Business: The sharing economy-2: Airbnb for canines
Putting a wolf over their heads.
The majority of Americans see their pets as family members, surveys show.
Those with dogs are more likely to call themselves pet “parents” than canine “owners”.
There are more of these parents than ever.
In big cities such as San Francisco and Seattle, (owned) dogs outnumber children.
The ways in which companies are profiting from the trend are also multiplying.
Not only is there organic dog food on offer, but packaged, raw food for dogs so they can follow a “paleo” diet reminiscent of what their ancestors ate in the wild.
A different sort of indulgence is orthopaedic pet mattresses.
This year Americans spent more than $400m on Halloween costumes for pets.
Overall, annual spending on pet food and products in America has risen by around 40% over the past ten years, to $43bn—a remarkable rate of growth for an already large industry, says Jared Koerten of Euromonitor, a research firm.
Now a pack of startups has sniffed a fresh opportunity.
Much as Airbnb has offered travellers an alternative to staying in a hotel, two firms, Rover and DogVacay, want to give pet owners an alternative to kennels when away from home.
Customers search for a nearby sitter and pay for their dog to stay in that person’s home.
The cost is around $30 a night, with the majority of that going to the sitter and around a fifth to the company—much less than you would spend to check your dog into a kennel.
The other big selling-point is that pets by and large receive better treatment.
There are ways, apparently, to vet dog hosts to find the real pet lovers: only around 15% of those who apply to serve as sitters are approved.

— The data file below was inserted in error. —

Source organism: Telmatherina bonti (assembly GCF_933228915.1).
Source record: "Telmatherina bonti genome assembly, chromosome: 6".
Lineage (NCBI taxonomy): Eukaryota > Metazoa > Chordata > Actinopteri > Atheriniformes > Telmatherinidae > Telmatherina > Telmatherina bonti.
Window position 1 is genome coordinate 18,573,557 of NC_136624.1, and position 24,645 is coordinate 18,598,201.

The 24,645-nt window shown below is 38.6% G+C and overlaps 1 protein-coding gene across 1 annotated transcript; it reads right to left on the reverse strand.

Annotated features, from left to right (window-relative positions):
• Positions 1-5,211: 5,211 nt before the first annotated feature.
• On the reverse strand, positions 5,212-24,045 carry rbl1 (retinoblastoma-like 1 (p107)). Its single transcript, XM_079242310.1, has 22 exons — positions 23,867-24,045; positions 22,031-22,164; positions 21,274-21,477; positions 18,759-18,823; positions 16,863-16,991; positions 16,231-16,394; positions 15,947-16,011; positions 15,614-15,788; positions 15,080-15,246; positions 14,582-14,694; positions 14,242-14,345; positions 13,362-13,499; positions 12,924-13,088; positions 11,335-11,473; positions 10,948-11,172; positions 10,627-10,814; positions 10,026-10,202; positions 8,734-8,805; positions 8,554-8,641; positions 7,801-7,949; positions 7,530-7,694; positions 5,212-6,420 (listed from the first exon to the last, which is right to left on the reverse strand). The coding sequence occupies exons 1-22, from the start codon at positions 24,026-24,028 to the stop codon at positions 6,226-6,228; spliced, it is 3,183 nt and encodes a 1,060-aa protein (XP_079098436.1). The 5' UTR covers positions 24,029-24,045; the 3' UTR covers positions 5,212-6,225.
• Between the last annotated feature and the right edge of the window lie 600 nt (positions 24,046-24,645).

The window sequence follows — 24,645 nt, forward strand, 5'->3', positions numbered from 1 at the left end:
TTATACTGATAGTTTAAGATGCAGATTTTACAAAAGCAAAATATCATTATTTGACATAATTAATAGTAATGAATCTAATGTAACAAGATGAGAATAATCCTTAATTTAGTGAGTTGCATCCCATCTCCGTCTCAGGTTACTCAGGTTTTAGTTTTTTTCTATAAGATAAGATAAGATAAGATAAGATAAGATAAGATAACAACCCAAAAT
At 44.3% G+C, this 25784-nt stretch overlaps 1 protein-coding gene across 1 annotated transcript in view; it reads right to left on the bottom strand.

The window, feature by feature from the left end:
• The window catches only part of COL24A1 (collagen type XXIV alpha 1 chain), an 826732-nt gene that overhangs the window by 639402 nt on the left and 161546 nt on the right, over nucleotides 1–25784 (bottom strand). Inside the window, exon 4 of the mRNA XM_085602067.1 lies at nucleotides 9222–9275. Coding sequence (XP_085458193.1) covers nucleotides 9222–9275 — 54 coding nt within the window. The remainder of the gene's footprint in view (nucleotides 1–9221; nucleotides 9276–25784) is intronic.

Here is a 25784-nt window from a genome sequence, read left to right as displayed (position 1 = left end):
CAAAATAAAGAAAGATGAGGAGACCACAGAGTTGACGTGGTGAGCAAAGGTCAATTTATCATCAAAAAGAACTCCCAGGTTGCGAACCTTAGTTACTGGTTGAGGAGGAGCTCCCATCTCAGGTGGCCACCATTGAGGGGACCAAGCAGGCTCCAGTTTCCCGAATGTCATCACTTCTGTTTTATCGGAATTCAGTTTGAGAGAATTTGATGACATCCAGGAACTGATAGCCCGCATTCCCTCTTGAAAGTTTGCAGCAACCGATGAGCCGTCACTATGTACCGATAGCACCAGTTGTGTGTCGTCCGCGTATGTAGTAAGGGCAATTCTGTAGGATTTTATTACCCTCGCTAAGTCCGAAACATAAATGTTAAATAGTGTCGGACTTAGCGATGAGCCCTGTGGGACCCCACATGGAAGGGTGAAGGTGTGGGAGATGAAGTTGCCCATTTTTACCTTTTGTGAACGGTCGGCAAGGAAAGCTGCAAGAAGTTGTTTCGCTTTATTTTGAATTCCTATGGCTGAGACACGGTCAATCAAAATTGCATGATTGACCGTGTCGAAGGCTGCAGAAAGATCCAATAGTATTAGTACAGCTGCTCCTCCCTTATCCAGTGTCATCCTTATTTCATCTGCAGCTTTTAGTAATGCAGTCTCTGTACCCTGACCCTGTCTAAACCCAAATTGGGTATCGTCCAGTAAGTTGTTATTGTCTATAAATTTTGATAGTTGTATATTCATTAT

Besides offering pooches more attention and room to roam, the platforms try to offer extra add-ons that appeal to helicopter parents.
Rover has launched a feature that enables customers to see how far their dog has been walked via the GPS in the host’s phone.
Like Airbnb, both DogVacay and Rover insure stays against accidents.
Another advantage of the model is that, unlike other platforms that match consumers with workers, like handymen or masseuses, for one-off visits, consumers often use dog-sitting services many times a year, and they tend to be loyal.
That has helped DogVacay and Rover attract a lot of venture-capital money—around $140m between them.
But firms that connect pets with hosts will face daunting competition as they try to go global.
Companies offering home-stays for dogs are now cropping up in many different countries, including Australia, Brazil and Britain.
And unlike Airbnb, which pulls in customers thanks to its presence in lots of markets that people want to travel to, the network effect for services like DogVacay is local.
Despite having anticipated the trend early, such firms may never achieve the same scale as an Airbnb.
But then no one ever said it was easy to be top dog.